LEADER STYLE, COMPETENCE, AND SOURCE OF AUTHORITY AS DETERMINANTS OF ACTUAL AND PERCEIVED INFLUENCE.
STATE UNIV OF NEW YORK BUFFALO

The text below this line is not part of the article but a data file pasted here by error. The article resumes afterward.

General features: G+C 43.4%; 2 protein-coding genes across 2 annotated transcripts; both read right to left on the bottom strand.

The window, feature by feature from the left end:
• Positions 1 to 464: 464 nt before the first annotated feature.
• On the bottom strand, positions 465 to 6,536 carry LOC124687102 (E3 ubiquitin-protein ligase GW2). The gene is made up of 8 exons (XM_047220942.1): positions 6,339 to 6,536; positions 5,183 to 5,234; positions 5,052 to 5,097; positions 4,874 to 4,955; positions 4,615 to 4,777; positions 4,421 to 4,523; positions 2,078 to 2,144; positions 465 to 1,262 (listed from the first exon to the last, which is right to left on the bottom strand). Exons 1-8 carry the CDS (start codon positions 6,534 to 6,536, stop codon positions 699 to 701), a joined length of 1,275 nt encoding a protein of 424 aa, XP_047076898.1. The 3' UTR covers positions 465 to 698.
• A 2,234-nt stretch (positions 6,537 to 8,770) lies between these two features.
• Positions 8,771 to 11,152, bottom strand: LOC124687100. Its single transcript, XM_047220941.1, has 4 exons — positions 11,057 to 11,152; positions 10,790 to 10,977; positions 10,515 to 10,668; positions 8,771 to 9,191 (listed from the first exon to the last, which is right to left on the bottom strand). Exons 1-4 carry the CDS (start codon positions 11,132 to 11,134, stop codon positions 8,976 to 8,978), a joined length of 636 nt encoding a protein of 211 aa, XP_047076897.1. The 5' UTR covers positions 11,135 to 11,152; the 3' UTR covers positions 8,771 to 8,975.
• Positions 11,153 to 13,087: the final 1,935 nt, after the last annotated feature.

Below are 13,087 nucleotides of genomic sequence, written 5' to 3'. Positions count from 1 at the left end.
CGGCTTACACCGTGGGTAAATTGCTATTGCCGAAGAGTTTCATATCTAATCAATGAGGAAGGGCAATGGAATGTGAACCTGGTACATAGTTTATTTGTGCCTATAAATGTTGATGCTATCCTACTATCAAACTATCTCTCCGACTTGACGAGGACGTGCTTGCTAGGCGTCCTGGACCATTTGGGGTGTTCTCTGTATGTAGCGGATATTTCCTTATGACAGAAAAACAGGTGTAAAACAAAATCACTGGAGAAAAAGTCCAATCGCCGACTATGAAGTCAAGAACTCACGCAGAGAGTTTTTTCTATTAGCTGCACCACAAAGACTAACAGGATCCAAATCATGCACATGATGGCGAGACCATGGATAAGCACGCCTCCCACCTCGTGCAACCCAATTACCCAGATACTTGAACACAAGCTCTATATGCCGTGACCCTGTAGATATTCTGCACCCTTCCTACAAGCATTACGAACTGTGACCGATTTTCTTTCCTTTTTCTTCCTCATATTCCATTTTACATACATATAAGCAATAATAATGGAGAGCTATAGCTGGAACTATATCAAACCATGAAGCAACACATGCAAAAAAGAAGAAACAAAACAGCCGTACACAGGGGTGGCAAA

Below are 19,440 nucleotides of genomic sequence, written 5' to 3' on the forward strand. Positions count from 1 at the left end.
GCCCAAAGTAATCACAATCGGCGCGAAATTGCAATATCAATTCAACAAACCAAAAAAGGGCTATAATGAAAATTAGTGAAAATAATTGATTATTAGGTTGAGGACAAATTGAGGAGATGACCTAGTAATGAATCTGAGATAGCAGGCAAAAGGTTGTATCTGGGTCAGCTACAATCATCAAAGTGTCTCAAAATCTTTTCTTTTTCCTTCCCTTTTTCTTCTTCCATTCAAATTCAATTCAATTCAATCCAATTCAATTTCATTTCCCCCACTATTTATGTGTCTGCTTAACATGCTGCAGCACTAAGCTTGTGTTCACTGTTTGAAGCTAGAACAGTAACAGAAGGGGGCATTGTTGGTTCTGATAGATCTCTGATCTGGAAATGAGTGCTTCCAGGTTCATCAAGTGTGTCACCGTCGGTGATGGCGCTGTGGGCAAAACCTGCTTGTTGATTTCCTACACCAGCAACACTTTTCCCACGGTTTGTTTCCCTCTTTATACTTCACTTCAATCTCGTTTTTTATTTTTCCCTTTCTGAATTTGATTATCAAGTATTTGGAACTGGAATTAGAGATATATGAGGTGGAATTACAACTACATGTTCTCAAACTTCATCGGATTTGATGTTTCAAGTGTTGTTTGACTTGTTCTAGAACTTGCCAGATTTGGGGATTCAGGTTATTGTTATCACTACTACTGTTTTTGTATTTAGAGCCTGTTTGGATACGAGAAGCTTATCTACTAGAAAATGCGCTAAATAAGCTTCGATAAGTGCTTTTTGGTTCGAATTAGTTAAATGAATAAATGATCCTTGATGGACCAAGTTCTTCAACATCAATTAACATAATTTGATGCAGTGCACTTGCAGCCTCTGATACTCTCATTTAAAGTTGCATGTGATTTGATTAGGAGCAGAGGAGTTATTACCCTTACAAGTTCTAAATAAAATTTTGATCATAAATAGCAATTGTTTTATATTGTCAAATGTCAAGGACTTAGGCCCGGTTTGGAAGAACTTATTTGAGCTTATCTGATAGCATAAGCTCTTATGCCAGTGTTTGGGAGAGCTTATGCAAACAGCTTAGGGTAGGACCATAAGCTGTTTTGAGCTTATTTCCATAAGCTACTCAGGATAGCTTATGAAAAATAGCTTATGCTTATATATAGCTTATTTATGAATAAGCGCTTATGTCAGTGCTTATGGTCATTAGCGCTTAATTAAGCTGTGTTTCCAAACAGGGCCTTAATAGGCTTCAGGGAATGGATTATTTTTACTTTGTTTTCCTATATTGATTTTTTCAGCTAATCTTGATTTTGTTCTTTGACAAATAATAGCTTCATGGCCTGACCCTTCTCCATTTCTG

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Three characteristics of group leaders were manipulated experimentally to determine their impact on group member acceptance of leader influence. Leaders were perceived as either self-oriented or group-oriented in their actions as relatively competent or incompetent at the task and were either elected by group members or appointed by a source external to the group. Leaders perceived as more competent at the task were significantly more influential than were leaders perceived to be less competent. Leaders who were seen as self-oriented in their distribution of rewards were seen as unfair in their treatment of the group, but they were not less influential than group-oriented leaders in determining group member task judgments. While source of leader authority was not by itself significant in producing leader influence, it did produce significant differential consequences on the relationship between actual and perceived influence, with election yielding a positive and significantly stronger correlation between the two influence measures than did appointment. Thus, influence achieved by the leader was clearly shown to be a function of his perceived characteristics. Author